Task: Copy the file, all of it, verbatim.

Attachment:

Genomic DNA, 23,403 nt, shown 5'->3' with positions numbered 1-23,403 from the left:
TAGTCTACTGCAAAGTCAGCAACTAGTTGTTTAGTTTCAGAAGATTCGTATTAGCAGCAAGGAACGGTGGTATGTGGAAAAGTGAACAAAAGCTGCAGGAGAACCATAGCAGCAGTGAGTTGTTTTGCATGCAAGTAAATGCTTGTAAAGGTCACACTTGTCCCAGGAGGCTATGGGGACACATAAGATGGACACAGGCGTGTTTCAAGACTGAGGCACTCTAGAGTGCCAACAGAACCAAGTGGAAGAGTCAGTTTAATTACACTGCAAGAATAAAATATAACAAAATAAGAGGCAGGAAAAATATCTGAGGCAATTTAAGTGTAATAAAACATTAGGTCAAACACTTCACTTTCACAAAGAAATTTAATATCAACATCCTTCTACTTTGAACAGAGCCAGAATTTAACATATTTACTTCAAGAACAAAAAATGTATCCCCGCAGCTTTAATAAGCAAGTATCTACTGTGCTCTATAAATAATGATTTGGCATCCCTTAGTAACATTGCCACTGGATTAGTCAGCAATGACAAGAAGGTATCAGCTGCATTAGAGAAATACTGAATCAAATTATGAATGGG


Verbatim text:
Genomic DNA, 23,403 nt, shown 5'->3' with positions numbered 1-23,403 from the left:
TAGTCTACTGCAAAGTCAGCAACTAGTTGTTTAGTTTCAGAAGATTCGTATTAGCAGCAAGGAACGGTGGTATGTGGAAAAGTGAACAAAAGCTGCAGGAGAACCATAGCAGCAGTGAGTTGTTTTGCATGCAAGTAAATGCTTGTAAAGGTCACACTTGTCCCAGGAGGCTATGGGGACACATAAGATGGACACAGGCGTGTTTCAAGACTGAGGCACTCTAGAGTGCCAACAGAACCAAGTGGAAGAGTCAGTTTAATTACACTGCAAGAATAAAATATAACAAAATAAGAGGCAGGAAAAATATCTGAGGCAATTTAAGTGTAATAAAACATTAGGTCAAACACTTCACTTTCACAAAGAAATTTAATATCAACATCCTTCTACTTTGAACAGAGCCAGAATTTAACATATTTACTTCAAGAACAAAAAATGTATCCCCGCAGCTTTAATAAGCAAGTATCTACTGTGCTCTATAAATAATGATTTGGCATCCCTTAGTAACATTGCCACTGGATTAGTCAGCAATGACAAGAAGGTATCAGCTGCATTAGAGAAATACTGAATCAAATTATGAATGGG